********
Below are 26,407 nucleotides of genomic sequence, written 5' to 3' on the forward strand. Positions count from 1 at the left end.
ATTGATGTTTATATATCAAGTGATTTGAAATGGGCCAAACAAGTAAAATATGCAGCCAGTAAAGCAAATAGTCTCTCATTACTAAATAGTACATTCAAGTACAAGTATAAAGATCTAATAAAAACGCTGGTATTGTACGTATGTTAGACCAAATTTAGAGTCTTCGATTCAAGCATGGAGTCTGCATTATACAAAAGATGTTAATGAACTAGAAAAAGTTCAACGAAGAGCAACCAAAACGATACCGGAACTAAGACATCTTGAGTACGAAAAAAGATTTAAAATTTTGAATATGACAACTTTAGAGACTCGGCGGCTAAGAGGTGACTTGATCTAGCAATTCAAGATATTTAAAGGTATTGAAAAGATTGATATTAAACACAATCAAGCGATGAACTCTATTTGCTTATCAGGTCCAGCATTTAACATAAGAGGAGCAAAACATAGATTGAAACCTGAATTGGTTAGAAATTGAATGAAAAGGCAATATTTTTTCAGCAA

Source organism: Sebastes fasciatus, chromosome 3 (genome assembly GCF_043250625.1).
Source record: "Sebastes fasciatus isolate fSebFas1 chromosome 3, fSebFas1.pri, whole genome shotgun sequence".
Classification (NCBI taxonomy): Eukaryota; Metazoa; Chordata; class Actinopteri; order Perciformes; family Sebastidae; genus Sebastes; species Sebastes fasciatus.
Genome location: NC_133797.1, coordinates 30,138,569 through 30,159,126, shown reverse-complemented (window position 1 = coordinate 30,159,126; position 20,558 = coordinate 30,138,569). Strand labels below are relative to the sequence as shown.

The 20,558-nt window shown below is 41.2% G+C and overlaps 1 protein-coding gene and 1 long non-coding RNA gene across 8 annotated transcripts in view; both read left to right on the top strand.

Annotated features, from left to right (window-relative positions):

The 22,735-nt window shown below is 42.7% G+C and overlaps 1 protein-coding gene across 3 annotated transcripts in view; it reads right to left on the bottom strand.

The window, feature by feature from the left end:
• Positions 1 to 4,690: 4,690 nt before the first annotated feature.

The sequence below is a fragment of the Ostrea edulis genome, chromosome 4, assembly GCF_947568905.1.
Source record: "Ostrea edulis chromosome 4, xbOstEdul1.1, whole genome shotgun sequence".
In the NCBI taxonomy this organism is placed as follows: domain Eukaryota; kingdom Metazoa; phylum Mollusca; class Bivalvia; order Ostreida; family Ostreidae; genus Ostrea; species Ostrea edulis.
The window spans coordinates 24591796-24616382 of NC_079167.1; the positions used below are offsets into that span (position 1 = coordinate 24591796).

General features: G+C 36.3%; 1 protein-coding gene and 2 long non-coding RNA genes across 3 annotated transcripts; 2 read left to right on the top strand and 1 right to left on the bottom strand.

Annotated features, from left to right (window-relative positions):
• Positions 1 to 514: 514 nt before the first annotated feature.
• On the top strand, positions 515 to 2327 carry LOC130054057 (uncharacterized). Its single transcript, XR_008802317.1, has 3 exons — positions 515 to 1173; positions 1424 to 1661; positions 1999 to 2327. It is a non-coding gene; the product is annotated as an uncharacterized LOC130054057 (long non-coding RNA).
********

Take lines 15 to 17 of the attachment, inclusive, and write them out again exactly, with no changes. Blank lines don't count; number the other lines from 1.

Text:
The window spans coordinates 24591796-24616382 of NC_079167.1; the positions used below are offsets into that span (position 1 = coordinate 24591796).

General features: G+C 36.3%; 1 protein-coding gene and 2 long non-coding RNA genes across 3 annotated transcripts; 2 read left to right on the top strand and 1 right to left on the bottom strand.

Annotated features, from left to right (window-relative positions):